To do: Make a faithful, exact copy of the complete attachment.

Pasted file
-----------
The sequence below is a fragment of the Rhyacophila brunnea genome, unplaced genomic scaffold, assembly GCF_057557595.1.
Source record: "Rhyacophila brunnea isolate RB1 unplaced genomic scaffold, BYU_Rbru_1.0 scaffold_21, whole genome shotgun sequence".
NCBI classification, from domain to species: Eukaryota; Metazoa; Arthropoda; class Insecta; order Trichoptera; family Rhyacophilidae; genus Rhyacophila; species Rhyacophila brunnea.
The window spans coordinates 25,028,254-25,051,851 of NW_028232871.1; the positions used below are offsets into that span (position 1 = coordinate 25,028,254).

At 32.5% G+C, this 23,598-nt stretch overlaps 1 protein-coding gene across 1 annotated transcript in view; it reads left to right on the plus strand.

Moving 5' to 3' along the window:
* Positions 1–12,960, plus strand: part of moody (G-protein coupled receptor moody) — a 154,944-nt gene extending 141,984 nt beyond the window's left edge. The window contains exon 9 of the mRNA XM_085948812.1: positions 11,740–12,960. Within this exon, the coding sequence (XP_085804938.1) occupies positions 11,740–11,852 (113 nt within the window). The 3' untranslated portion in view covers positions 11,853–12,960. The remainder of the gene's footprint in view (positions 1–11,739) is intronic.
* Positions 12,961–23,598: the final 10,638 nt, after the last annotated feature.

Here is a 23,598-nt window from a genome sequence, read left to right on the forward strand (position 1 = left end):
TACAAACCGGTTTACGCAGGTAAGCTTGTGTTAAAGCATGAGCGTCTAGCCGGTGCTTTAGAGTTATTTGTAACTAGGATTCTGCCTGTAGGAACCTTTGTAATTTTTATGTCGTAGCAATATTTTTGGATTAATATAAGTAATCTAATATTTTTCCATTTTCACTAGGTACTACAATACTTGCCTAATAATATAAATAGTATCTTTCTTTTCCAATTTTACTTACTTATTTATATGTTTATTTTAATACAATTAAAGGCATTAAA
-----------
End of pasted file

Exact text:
The sequence below is a fragment of the Rhyacophila brunnea genome, unplaced genomic scaffold, assembly GCF_057557595.1.
Source record: "Rhyacophila brunnea isolate RB1 unplaced genomic scaffold, BYU_Rbru_1.0 scaffold_21, whole genome shotgun sequence".
NCBI classification, from domain to species: Eukaryota; Metazoa; Arthropoda; class Insecta; order Trichoptera; family Rhyacophilidae; genus Rhyacophila; species Rhyacophila brunnea.
The window spans coordinates 25,028,254-25,051,851 of NW_028232871.1; the positions used below are offsets into that span (position 1 = coordinate 25,028,254).

At 32.5% G+C, this 23,598-nt stretch overlaps 1 protein-coding gene across 1 annotated transcript in view; it reads left to right on the plus strand.

Moving 5' to 3' along the window:
* Positions 1–12,960, plus strand: part of moody (G-protein coupled receptor moody) — a 154,944-nt gene extending 141,984 nt beyond the window's left edge. The window contains exon 9 of the mRNA XM_085948812.1: positions 11,740–12,960. Within this exon, the coding sequence (XP_085804938.1) occupies positions 11,740–11,852 (113 nt within the window). The 3' untranslated portion in view covers positions 11,853–12,960. The remainder of the gene's footprint in view (positions 1–11,739) is intronic.
* Positions 12,961–23,598: the final 10,638 nt, after the last annotated feature.

Here is a 23,598-nt window from a genome sequence, read left to right on the forward strand (position 1 = left end):
TACAAACCGGTTTACGCAGGTAAGCTTGTGTTAAAGCATGAGCGTCTAGCCGGTGCTTTAGAGTTATTTGTAACTAGGATTCTGCCTGTAGGAACCTTTGTAATTTTTATGTCGTAGCAATATTTTTGGATTAATATAAGTAATCTAATATTTTTCCATTTTCACTAGGTACTACAATACTTGCCTAATAATATAAATAGTATCTTTCTTTTCCAATTTTACTTACTTATTTATATGTTTATTTTAATACAATTAAAGGCATTAAA